But just because you don’t care to get rich or have a sense of entitlement doesn’t mean you have ego problems. It also doesn’t mean you don’t have a financial plan, or really know money, or know how to take care of yourself.

    Just like making a sacrifice to help someone else doesn’t make you a sucker. (Making a sacrifice to help someone who doesn’t need your help so they will think you’re a nice person makes you a sucker. There’s a difference.)

    Your “Think and Grow a Pair” is spot on though. The point is being conscious and taking responsibility for your own actions.

    Play to win is only half of the equation — “Don’t play not-to-lose, play to win,” is the whole saying I learned. It’s the playing not-to-lose that really kills you.

    1. I’m afraid we must differ, Camille. If we talk about business, then you need to believe you will be successful. You might not like the term “entitlement” and I admit, it’s can be loaded, but you must act as if you have confidence. And I never said making a sacrifice makes you a sucker. But you have to understand that in the business world, just because you sacrificed doesn’t mean you’ll get credit for that sacrifice.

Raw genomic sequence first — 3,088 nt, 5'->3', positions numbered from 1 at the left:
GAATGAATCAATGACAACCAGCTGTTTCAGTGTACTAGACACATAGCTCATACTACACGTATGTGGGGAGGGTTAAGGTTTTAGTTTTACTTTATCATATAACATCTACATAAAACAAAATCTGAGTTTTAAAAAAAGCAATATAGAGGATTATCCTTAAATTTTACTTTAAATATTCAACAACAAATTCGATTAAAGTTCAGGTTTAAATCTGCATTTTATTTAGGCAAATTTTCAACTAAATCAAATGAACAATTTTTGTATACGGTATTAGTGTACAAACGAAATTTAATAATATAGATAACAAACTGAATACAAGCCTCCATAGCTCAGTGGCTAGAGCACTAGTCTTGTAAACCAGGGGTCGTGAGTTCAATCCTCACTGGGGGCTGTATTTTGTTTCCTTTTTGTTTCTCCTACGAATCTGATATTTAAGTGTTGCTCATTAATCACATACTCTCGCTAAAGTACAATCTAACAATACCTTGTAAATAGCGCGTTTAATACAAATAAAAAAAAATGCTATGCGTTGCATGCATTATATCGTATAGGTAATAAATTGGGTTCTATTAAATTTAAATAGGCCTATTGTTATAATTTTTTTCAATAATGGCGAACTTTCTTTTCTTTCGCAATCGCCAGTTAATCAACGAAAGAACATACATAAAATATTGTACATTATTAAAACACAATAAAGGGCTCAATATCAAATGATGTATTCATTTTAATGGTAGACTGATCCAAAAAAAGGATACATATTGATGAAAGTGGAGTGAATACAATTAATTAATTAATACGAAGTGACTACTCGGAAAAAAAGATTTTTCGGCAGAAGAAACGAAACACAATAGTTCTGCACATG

For some of us, money is simply a way to do better work. Not because we’re paid more, but because we’re not taking too much time just trying to cover the monthly bills. And often that attitude–scraping along because it’s somehow noble–hurts a creative career a lot more than planning to make money off your creativity. In fact, those who scrape along often take projects (and deals) that harm them in the future for short-term money in the present.

      But we do agree on playing to win is only half of the equation. As I’ve said for weeks, this is a series, and not all points will get covered from week to week. Others have brought up other topics (fear, for example) which will get explored in other posts. So yes, you’re right: this one is incomplete.